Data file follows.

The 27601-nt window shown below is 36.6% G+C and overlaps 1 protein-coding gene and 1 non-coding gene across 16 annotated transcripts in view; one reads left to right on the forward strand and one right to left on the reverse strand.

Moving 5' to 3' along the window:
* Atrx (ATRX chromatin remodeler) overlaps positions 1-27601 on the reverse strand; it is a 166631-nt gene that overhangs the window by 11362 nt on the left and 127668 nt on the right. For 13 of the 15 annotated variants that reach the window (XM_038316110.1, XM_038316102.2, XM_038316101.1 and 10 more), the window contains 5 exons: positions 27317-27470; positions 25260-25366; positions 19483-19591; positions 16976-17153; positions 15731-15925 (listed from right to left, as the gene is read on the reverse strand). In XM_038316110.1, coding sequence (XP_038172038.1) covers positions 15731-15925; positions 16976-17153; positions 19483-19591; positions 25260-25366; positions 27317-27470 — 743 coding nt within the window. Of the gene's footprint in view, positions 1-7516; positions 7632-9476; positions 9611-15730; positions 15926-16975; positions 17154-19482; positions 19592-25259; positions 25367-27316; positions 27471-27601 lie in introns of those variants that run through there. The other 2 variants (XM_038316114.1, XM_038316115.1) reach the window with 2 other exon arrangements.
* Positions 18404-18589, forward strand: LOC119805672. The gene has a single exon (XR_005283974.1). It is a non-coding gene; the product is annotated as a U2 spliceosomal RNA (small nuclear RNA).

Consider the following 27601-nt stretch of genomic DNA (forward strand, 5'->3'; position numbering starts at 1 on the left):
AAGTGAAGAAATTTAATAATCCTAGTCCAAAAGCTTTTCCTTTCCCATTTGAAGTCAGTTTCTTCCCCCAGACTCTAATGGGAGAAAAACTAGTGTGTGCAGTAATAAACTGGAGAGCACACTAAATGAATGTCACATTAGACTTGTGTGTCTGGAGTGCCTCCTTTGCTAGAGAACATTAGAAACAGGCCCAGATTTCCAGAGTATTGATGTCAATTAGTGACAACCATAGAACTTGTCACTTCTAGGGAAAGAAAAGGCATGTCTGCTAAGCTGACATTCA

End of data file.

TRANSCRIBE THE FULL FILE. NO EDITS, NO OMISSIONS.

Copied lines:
The 27601-nt window shown below is 36.6% G+C and overlaps 1 protein-coding gene and 1 non-coding gene across 16 annotated transcripts in view; one reads left to right on the forward strand and one right to left on the reverse strand.

Moving 5' to 3' along the window:
* Atrx (ATRX chromatin remodeler) overlaps positions 1-27601 on the reverse strand; it is a 166631-nt gene that overhangs the window by 11362 nt on the left and 127668 nt on the right. For 13 of the 15 annotated variants that reach the window (XM_038316110.1, XM_038316102.2, XM_038316101.1 and 10 more), the window contains 5 exons: positions 27317-27470; positions 25260-25366; positions 19483-19591; positions 16976-17153; positions 15731-15925 (listed from right to left, as the gene is read on the reverse strand). In XM_038316110.1, coding sequence (XP_038172038.1) covers positions 15731-15925; positions 16976-17153; positions 19483-19591; positions 25260-25366; positions 27317-27470 — 743 coding nt within the window. Of the gene's footprint in view, positions 1-7516; positions 7632-9476; positions 9611-15730; positions 15926-16975; positions 17154-19482; positions 19592-25259; positions 25367-27316; positions 27471-27601 lie in introns of those variants that run through there. The other 2 variants (XM_038316114.1, XM_038316115.1) reach the window with 2 other exon arrangements.
* Positions 18404-18589, forward strand: LOC119805672. The gene has a single exon (XR_005283974.1). It is a non-coding gene; the product is annotated as a U2 spliceosomal RNA (small nuclear RNA).

Consider the following 27601-nt stretch of genomic DNA (forward strand, 5'->3'; position numbering starts at 1 on the left):
AAGTGAAGAAATTTAATAATCCTAGTCCAAAAGCTTTTCCTTTCCCATTTGAAGTCAGTTTCTTCCCCCAGACTCTAATGGGAGAAAAACTAGTGTGTGCAGTAATAAACTGGAGAGCACACTAAATGAATGTCACATTAGACTTGTGTGTCTGGAGTGCCTCCTTTGCTAGAGAACATTAGAAACAGGCCCAGATTTCCAGAGTATTGATGTCAATTAGTGACAACCATAGAACTTGTCACTTCTAGGGAAAGAAAAGGCATGTCTGCTAAGCTGACATTCA